Running Into An Opponent Holding Aces When You Have Been Dealt Kings Is Always Unfortunate - This Look At The Probability Of KK vs AA Gives You The Explanations You Need
It is going to happen to you many times in a poker career of any length at all – you hold 2 kings and get as much money into the pot as possible pre-flop (or on a safe looking flop) and end up running into 2 aces. This article looks at the probability of this match-up and goes on to explain that, as bad as you may feel, there is rarely any real need to change the way you approach this situation. This article compliments our introduction to Pre-flop Poker Probability which explains this important area in depth.
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KK vs AA – The Basic Numbers And Probability
First the actual numbers depend on how many opponents are still to act, and to a lesser extent how many have already folded (since they are less likely to be folding hands which contain an ace).
- Chance of you getting dealt KK in any one hand is 221 to 1 – so 0.4% of the time you’ll see 2 Kings in your hand before the flop.
- Chance of any one opponent getting dealt 2 aces pre-flop is the same, 221-1, but we need to take into account that there are 2 kings ‘accounted for’ here. That is to say their cards came from 50 unknown cards and not the full 52. So, the chances are a little bit bigger – 0.48% in fact – or around once every 205 hands.
- Of course this is per opponent, so you need to adjust for many opponents. Here we could get tricky and start to account for the folded cards, but since the effect will be very small we can just multiply it up in the following format to give a good idea of the true AA vs KK odds.
|Number Of Opponents||AA vs KK odds|
This clearly shows that at full table of players you are only likely to run those Kings into Aces less than 1 time in 20 – in itself this is a strong case for playing them as strongly as possible pre-flop – however there is an even better way of looking at the same numbers.
KK vs AA – Probability In Relation To The Hands Your Opponent Would Raise
Here is the situation – half way through a poker tournament the blinds and antes are starting to get large in relation to the stacks. You raise before the flop with KK and are re-raised an amount that would commit both you and your opponent to the pot if you call (so effectively all-in). How can we make an informed decision here that will win us chips in the long run?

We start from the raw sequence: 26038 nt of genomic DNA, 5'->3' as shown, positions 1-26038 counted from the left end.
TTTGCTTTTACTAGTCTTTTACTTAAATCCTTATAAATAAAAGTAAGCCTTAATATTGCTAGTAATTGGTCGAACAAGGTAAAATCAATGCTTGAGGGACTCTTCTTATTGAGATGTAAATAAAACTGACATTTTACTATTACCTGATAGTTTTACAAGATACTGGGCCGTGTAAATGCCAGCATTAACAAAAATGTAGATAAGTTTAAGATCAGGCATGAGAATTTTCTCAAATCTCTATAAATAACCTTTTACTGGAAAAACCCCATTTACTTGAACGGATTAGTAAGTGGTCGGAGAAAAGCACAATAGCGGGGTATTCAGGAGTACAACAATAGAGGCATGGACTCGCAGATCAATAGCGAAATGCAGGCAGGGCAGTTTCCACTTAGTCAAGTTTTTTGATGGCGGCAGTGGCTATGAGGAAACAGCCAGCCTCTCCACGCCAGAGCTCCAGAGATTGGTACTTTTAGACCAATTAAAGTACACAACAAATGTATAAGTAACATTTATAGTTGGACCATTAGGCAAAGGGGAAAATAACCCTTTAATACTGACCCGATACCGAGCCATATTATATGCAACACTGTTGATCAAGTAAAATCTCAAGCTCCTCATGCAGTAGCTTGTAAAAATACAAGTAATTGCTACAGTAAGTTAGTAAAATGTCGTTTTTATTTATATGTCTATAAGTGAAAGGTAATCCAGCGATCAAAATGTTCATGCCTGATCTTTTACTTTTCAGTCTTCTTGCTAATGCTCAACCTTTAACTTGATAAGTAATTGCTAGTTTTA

While in this situation you would rarely fold without a read on an opponent that they have aces ridiculously often here, the thought process below can help you in situations where you have a wider range of holdings.
Ask This Question: What Is The Range Of Hands My Opponent Could Have Made This Big Raise With?
For example, if in the above situation you estimated your opponent to be reasonably tight you might easily assume he would raise with Jacks, Queens, Kings, Aces, Ace-King or Ace-Queen Suited.
You can then use this estimate to work out your winning chances against the complete range of hands. This can be done using a free poker odds calculator such as Poker Stove or it can be done manually – taking into account that the fact that you hold two kings reduces the chances of your opponent holding KK or A-K.
Using Poker Stove we can see that against the range of hands even an extremely tight opponent might raise with we have a massive 63% equity in the pot and a clear call… if your opponent plays a wider range or includes just a small percentage of bluffs here then your chances are even bigger.
My message is clear – if you are dealt KK pre-flop you need a very clear read to fold against a single opponent. Play those Kings like the best hand and wish your opponent the best those times you run into aces – and you will show a big profit over time.
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